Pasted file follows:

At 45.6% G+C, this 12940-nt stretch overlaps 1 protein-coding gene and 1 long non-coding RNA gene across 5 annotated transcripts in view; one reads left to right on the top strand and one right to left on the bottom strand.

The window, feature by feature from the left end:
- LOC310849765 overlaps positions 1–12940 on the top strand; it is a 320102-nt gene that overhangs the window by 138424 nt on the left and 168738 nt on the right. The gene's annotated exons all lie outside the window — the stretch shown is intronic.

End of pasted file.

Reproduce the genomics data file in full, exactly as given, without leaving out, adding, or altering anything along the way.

At 45.6% G+C, this 12940-nt stretch overlaps 1 protein-coding gene and 1 long non-coding RNA gene across 5 annotated transcripts in view; one reads left to right on the top strand and one right to left on the bottom strand.

The window, feature by feature from the left end:
- LOC310849765 overlaps positions 1–12940 on the top strand; it is a 320102-nt gene that overhangs the window by 138424 nt on the left and 168738 nt on the right. The gene's annotated exons all lie outside the window — the stretch shown is intronic.